Data Management Part 3: Cleaning Up Export for Re-Import Issues

As mentioned in Part 1: Bulk Edit and Part 2: Export for Re-Import, this material is based off my presentation done on CRMUG: The Advanced Basics: Where DO I Go Next as a CRM Admin? In that session, we covered a few topics including out of the box data management techniques. I wanted to dedicate a few blog posts to these topics to help more new CRM administrators!

Even when you are very careful there are always times that you make mistakes. Mistakes are okay as long as you know how to fix them (better if you can fix them before your boss finds out!). So here is some guidance on dealing with issues with Export for Re-import.

Failures on Import

A good kind of problem with Export for Re-Import is import failures. This just means some of your items may not have imported. This generally happens for two reasons:

  1. The data was modified since you exported it. If the record changed since your export you cannot import it as you might overwrite data. To resolve, simply do a new export and update that row.
  2. Lookup could not be resolved. If one of the fields you are updating is a lookup field there is a possibility that it couldn’t find the record you wanted to link to or there were duplicates. With Export for Re-Import you cannot control how it searches for the correct lookup (different from a import of new records where you build the data map). It will always just look at the primary key and name. 
You can review these failures from opening the Import job and navigating to the Failures area. There is also a button here that allows you to Download Error Rows. This will give you a list of the full data row that failed so you can review and determine the best way to resolve.

Wrong Data Imported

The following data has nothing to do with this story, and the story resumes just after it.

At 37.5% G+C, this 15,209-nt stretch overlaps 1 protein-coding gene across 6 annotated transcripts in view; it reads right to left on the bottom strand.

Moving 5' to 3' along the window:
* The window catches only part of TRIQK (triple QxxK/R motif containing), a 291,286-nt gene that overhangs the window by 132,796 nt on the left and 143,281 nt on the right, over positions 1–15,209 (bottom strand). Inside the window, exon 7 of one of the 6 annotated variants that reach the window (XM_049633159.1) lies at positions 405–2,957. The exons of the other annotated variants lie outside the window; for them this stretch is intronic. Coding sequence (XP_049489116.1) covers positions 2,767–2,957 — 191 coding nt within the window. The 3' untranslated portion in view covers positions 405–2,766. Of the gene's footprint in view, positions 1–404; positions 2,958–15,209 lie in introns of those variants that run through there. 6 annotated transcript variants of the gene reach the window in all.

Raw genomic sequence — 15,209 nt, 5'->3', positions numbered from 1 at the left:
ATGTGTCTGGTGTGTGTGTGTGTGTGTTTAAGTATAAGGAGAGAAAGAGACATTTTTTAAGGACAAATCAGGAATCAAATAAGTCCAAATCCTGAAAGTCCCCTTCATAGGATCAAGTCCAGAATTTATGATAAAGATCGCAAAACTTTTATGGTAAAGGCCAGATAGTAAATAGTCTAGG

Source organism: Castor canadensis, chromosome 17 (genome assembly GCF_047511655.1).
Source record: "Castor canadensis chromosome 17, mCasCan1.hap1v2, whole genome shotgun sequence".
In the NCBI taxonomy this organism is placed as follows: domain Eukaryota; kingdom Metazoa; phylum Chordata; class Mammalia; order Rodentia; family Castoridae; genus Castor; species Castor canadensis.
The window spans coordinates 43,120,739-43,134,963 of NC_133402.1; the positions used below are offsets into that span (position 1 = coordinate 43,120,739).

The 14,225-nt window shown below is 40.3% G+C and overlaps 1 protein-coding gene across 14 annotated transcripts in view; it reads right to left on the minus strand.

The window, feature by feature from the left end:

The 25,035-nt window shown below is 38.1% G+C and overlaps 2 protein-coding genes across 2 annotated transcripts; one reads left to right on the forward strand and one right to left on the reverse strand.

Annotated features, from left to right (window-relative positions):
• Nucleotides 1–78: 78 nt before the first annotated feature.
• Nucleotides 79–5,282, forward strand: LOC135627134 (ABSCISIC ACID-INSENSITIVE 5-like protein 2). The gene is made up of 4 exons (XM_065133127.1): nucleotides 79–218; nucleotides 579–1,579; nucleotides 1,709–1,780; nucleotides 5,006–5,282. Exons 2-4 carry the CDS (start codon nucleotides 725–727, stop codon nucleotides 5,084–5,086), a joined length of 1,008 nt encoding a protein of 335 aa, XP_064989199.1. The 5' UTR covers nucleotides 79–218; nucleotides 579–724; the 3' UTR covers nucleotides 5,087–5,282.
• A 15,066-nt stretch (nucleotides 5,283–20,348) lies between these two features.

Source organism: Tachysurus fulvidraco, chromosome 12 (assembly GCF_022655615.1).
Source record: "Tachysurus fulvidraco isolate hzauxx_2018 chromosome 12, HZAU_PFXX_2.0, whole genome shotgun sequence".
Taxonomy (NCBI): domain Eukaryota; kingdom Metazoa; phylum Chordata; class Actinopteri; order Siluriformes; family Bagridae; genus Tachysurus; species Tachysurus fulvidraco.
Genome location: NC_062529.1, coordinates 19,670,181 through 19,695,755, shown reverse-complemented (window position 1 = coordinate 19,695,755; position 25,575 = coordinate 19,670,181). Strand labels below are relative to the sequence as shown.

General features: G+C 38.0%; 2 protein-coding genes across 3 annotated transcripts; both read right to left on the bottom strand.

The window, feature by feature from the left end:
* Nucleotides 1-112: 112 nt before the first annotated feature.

The bad kind of problem with Export for Re-Import is when the wrong data is imported. This could mean you did some sorting and somehow misaligned the hidden GUID column and the data. Or this could even be because data was removed from the file that shouldn’t have been.

I recommend the following tips when doing your export to prepare for failure:
  • Eliminate unnecessary columns from your export. Then if a mistake happens you have less data to clean up.
  • Eliminate unnecessary rows from your export. If possible, only export the items you expect to change.
  • Save copies of your file along the way. I save a version when I export, after I do some work, and immediately before import. This allows you to have the data to fix your mistakes or see where it went wrong.
So let’s say you do an export and you realize that the data imported was incorrect. You do not want to restore your database so you want to resolve with a new import. Here are the steps I would follow.
  1. Start with a few deep breaths, no time for tears (flexible depending on amount of data problems)
  2. Export the data that was modified with the same columns changed (remember you will be the Modified By user). We will call this NEW Export
    1. Save a backup copy of this as well! Then if you get confused somewhere in this process you can quickly jump back to square one
  3. Open the “Export” version you saved for the initial change. We will call this OLD Export
  4. In both files expose the 3 hidden columns (A-C). A is the GUID of the record. We are going to use this to match data between the two sheets
  5. For each column where data was changed, create a new column in NEW Export and do a vLookup using the GUID to get the data from the OLD Export
    1. I recommend doing your vLookup in a fresh column. This will be a bit easier to manipulate (without the enforced data validation) and keeps your work separate
    2. Again this is a reason to keep your columns to a minimum. You only want to do this for a few columns or it becomes hard to manage
    3. Your vLookup will look something like =vLookup([NEW Export top GUID]A2,[Old Export GUID Column]A:A, [Column you want to return]4, FALSE]. The FALSE is because you want an exact match on GUID
  6. Once your vLookup is complete for all columns, copy the data and Paste As Values into the correct place in the worksheet. Be careful if you have any rows that should not be changed!
    1. Save this version as your Work in Progress version
  7. Delete the additional columns you created. Save this version as your Import version.
  8. Import this new version of the file
  9. More deep breaths while it processes
  10. Review the results and check for failures

It’s as simple as that! Moral of the story – be very careful! Double check your changes and check the GUID you change is the correct GUID of the record you want to change before doing the import the first time.

Any better methods for cleaning up import mistakes? Any Export for Re-Import horror stories to share?

Leave a Reply